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Grown up Jeffrey Maier looking for a job in baseball


LAKE BUENA VISTA, Fla. -- A decade ago, Jeffrey Maier was a 12-year-old fan with a baseball glove who helped the New York Yankees reach the World Series.

Now, he's fresh out of college with a resume in hand and looking for a job in baseball.

Maier was at the winter meetings, where he bumped into Yankees general manager Brian Cashman in a bustling hotel Monday.

"He walked up to me in the lobby and handed me something," Cashman said.

It was an information packet. Maier, who goes by Jeff now, said last spring he would like to become a major league GM one day. With a huge job fair going on this week, the winter meetings aren't a bad place to start.

Maier finished a record-setting college baseball career this year at Division III Wesleyan in Connecticut, where he set the school mark for hits. He also majored in government with a minor in economics.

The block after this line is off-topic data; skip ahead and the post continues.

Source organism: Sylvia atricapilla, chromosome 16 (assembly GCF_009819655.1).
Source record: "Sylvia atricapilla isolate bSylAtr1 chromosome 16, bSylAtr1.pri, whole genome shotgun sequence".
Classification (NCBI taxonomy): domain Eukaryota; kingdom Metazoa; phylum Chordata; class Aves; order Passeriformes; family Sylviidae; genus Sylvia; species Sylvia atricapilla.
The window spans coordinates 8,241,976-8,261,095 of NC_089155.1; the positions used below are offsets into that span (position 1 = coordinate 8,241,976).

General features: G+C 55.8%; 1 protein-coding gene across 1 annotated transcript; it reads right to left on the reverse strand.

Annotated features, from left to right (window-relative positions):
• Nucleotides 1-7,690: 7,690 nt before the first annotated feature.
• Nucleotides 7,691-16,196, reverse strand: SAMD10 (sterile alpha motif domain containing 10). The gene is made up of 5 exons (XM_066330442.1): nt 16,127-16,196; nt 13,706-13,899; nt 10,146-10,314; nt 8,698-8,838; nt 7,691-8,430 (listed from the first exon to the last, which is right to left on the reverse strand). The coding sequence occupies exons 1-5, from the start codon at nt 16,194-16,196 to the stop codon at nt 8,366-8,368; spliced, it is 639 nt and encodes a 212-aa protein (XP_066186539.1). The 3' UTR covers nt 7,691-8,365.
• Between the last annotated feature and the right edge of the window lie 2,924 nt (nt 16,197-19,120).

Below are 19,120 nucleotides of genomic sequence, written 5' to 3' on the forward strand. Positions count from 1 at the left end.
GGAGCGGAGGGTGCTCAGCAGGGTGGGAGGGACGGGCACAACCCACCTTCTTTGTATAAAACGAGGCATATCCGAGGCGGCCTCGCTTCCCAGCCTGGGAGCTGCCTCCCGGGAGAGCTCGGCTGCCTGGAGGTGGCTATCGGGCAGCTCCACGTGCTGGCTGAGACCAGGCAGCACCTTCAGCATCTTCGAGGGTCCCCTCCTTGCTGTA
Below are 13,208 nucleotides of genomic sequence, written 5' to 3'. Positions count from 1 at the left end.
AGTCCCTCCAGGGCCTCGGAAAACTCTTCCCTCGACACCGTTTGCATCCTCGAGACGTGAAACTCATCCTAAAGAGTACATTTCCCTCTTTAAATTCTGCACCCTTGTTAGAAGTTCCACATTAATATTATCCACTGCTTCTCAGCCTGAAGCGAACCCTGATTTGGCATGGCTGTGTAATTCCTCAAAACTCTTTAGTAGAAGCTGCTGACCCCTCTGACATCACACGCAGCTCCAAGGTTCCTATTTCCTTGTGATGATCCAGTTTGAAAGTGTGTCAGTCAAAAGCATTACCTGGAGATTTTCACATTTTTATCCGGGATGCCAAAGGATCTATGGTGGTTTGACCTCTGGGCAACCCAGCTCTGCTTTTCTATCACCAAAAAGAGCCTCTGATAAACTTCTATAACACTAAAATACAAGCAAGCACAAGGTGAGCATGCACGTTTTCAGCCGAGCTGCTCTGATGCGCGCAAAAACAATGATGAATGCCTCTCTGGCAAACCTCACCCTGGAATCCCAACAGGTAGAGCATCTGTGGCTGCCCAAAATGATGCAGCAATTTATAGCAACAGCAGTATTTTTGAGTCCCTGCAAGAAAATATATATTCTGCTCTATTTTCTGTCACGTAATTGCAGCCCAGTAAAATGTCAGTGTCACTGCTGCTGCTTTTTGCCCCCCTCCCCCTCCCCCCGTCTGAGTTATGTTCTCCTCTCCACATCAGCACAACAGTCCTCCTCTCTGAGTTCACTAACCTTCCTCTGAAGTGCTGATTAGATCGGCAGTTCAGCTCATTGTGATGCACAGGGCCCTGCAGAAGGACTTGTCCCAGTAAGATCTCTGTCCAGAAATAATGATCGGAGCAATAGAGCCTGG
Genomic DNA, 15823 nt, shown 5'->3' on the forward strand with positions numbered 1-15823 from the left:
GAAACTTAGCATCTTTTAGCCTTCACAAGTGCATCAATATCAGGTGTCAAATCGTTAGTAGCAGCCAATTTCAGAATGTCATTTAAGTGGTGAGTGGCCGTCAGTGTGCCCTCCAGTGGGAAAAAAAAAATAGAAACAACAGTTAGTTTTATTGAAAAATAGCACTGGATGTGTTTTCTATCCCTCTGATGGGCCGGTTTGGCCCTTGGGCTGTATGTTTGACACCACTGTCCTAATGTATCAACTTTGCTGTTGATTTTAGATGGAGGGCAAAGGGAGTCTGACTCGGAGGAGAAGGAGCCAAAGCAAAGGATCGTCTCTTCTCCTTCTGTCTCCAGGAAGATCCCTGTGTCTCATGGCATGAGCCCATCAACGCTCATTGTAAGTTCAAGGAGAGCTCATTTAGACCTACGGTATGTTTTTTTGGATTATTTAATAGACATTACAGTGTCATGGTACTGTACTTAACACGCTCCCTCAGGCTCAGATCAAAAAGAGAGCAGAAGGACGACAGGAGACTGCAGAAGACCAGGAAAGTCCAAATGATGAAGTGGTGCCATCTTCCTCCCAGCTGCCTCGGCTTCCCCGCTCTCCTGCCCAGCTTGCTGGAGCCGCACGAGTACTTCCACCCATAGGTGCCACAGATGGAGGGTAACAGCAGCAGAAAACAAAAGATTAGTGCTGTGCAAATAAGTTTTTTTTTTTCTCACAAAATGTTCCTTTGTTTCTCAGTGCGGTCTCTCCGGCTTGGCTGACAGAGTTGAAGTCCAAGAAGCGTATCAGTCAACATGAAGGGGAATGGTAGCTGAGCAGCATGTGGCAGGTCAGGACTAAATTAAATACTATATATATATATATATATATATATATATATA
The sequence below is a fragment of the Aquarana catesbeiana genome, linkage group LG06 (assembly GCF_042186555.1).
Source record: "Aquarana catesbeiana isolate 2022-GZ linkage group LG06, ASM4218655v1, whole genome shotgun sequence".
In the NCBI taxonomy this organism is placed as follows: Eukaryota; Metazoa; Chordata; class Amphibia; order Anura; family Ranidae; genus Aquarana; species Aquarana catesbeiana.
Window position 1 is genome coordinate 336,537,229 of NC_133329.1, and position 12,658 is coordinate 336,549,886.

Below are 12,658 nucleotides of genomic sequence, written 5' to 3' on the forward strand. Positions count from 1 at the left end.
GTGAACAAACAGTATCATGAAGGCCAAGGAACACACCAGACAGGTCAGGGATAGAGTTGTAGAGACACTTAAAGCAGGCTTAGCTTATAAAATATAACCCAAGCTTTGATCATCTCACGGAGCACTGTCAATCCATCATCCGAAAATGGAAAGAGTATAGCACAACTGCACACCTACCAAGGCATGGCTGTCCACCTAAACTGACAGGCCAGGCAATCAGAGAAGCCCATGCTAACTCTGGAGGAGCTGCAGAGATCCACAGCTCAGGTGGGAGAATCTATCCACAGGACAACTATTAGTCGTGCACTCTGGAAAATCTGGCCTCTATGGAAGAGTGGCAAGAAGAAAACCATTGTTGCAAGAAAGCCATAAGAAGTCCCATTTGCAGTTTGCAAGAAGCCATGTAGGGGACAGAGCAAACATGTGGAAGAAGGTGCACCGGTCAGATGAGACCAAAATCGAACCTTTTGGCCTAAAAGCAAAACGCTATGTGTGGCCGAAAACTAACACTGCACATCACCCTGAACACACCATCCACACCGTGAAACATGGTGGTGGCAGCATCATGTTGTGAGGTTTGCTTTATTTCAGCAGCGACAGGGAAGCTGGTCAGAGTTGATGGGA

Of course, Maier gained national recognition as a young fan during the AL championship series in October 1996, when he reached over the right-field fence at Yankee Stadium and deflected Derek Jeter's flyball over the wall before Baltimore's Tony Tarasco had a chance to catch it.

The disputed home run was a key play that helped New York beat the Orioles. The Yankees advanced to the World Series, where they rallied past Atlanta for their first of four championships in five years.

Someone will have to explain to me how a 12-yr old kid being involved in a controversial home run during a Yankees playoff game qualifies one to be front-office material on a MLB team 10 years after the fact.

I think his 15 minutes of fame were used up long ago.

You have to wonder if Steve Bartman is going to be watching his situation closely if he's not already sleeping with the fishes after being whacked by a mob of maniacal Cubs' fans.